The success rate of researchers who apply for CIHR funding is a mere 15 per cent. It is a bit higher for the myriad of other institutions – federal, provincial and charitable – that pull in roughly another $1.5-billion (Canadian) available annually.
"Of course, there's never enough money," Dr. Woodgett says. "But it's not just about money. We need to consolidate and streamline the bureaucracy, to tear down the picket fences around each funding organization."
In fact, he has, for years, been highly critical of how Canada funds biomedical research. At the Canadian Science Policy Forum last year, Dr. Woodgett said: "While the practice of science is often mysterious and beguiling, the methodology by which science is funded is positively Rube Goldbergian." As a well-established and well-funded scientist he feels an obligation to speak out on behalf of the younger generation.
"When I started out, it was relatively easy to start a research career, but today it's virtually impossible," he says.
There is no simple answer. But Dr. Woodgett believes there should be less paperwork, more emphasis on interdisciplinary research and a greater investment in scientific research if Canada wants to remain competitive globally.
Dr. Woodgett studied biochemistry at the University of York in the United Kingdom, after which he pursued graduate studies at the University of Dundee in Scotland and post-graduate work at the Salk Institute for Biological Studies in California. He met his wife, Caroline, while studying in Dundee. She was a dietician working as a lab technician. At the Salk Institute, they co-authored a paper together, the ultimate expression of love among science geeks.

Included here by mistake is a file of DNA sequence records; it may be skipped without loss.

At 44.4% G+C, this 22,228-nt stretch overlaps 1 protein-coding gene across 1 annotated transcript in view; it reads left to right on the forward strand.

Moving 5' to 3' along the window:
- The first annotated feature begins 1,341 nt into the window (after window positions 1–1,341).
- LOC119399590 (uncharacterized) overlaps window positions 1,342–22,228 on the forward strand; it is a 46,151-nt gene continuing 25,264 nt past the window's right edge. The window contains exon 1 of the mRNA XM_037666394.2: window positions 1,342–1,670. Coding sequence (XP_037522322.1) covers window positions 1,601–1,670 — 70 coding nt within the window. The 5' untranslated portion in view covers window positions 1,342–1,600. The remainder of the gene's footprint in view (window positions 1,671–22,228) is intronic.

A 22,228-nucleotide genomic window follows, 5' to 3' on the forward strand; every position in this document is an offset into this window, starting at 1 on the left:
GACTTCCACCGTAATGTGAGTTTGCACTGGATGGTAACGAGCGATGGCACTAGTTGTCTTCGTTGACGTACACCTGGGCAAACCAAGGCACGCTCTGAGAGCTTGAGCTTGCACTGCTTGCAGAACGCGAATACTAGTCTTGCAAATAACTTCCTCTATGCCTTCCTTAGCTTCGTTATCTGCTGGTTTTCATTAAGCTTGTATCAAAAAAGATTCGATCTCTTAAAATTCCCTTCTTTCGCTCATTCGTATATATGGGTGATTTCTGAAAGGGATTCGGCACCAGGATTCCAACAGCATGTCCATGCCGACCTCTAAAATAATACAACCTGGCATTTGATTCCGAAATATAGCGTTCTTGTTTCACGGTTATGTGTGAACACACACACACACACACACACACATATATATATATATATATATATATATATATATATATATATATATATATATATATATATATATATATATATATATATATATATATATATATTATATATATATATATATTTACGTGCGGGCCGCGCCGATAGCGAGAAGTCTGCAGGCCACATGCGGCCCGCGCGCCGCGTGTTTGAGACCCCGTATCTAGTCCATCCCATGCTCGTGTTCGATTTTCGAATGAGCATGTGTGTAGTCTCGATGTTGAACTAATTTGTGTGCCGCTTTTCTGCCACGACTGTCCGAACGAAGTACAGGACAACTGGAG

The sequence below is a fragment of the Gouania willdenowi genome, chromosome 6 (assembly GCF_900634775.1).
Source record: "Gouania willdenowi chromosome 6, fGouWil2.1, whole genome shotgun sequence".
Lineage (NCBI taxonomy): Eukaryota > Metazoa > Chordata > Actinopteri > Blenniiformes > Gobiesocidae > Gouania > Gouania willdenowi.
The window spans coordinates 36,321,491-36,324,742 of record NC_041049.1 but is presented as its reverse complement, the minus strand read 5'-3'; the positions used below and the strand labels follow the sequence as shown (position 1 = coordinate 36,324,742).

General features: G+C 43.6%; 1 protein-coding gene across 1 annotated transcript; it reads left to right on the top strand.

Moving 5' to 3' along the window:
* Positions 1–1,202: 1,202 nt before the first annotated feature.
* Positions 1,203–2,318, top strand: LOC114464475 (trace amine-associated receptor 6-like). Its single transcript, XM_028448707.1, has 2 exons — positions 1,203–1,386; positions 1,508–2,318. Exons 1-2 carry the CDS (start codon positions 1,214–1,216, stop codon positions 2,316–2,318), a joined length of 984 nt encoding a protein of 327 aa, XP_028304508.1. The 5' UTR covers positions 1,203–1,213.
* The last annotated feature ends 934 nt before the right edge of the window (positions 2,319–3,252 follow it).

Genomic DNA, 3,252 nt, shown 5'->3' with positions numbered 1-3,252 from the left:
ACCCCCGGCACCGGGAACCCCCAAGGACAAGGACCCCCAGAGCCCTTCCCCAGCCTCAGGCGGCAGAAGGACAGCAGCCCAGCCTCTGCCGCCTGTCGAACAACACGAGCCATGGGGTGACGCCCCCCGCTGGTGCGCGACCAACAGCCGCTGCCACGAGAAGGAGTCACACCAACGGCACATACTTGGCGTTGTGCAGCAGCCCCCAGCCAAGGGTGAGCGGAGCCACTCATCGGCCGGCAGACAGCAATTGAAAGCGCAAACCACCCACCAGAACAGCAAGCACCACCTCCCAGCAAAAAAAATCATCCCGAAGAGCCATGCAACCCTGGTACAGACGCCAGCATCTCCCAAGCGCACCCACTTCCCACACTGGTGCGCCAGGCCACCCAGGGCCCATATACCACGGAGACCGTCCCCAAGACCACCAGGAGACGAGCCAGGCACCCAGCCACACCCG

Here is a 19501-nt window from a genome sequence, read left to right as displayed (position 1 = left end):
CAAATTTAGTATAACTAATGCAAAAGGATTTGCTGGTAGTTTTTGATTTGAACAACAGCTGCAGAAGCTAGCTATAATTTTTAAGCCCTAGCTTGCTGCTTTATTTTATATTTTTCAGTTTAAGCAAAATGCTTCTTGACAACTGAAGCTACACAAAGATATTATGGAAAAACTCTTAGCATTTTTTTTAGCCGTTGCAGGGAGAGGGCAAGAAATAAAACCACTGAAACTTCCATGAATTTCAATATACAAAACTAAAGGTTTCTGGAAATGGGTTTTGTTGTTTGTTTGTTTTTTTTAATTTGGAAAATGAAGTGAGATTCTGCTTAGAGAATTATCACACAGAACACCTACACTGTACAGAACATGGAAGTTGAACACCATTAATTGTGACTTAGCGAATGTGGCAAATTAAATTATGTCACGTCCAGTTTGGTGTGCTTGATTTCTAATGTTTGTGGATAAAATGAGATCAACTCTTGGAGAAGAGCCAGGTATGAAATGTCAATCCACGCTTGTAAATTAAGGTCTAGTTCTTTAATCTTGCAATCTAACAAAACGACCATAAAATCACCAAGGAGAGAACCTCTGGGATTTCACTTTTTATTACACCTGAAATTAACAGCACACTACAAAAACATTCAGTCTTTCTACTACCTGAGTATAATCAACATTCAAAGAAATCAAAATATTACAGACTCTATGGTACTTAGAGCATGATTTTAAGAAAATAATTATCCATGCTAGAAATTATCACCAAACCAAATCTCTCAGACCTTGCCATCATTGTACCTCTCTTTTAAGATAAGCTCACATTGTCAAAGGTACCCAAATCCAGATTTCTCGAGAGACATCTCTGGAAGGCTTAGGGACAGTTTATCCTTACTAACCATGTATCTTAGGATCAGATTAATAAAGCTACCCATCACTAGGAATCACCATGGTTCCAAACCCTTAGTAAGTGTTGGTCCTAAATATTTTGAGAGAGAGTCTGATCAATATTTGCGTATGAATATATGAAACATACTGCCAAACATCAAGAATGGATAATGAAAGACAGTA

After his U.S. stint, Dr. Woodgett returned to work at the Ludwig Institute for Cancer Research in Middlesex, England, where he ran his own lab from 1987 to 1992. The upside was that the lab had "hard money," meaning a fixed budget, so he could spend all his time doing research, not writing grant proposals. The downside is that it was hard to grow and explore new areas of research.
So, in 1992, Dr. Woodgett made the leap to Canada, where researchers tend to rely on "soft money," competing for grants from a variety of funding agencies. He was drawn to Canada's combination of the entrepreneurial spirit found in U.S. science, as well as the collegiality of European science – a nice middle ground.
It was a brutal landing, for personal rather than professional reasons. Dr. Woodgett's son Justin, who was four at the time, was feeling ill before boarding the plane in London and deteriorated upon arriving in Toronto. He was rushed to the Hospital for Sick Children, where doctors discovered that he was suffering from hemolytic uremic syndrome (HUS, which is commonly known as hamburger disease), an illness that can destroy the kidneys and be fatal.
"The care was amazing. They saved his life," Dr. Woodgett recalls.
Thankfully, the new job was less dramatic. He was hired as an associate professor at the Ontario Cancer Institute at Princess Margaret Hospital.
Subsequently, he was appointed head of the division of experimental therapeutics, and director of the Microarray Centre at University Health Network. He moved to the Lunenfeld as its director in 2005.
One of the characteristics of being director of a research institute, Dr. Woodgett says, is that he is a peer rather than a boss. His administrative office and lab are side-by-side, and he spends as much time as he can in the latter. "Our administrative structure is flat – there's not much hierarchy."
At the outset of lunch, the researcher apologized for looking a bit haggard. It was CIHR grant application deadline day, and he had just spent the weekend buried in last-minute paperwork. Dr. Woodgett says he wasn't alone though – the lab is busy all the time.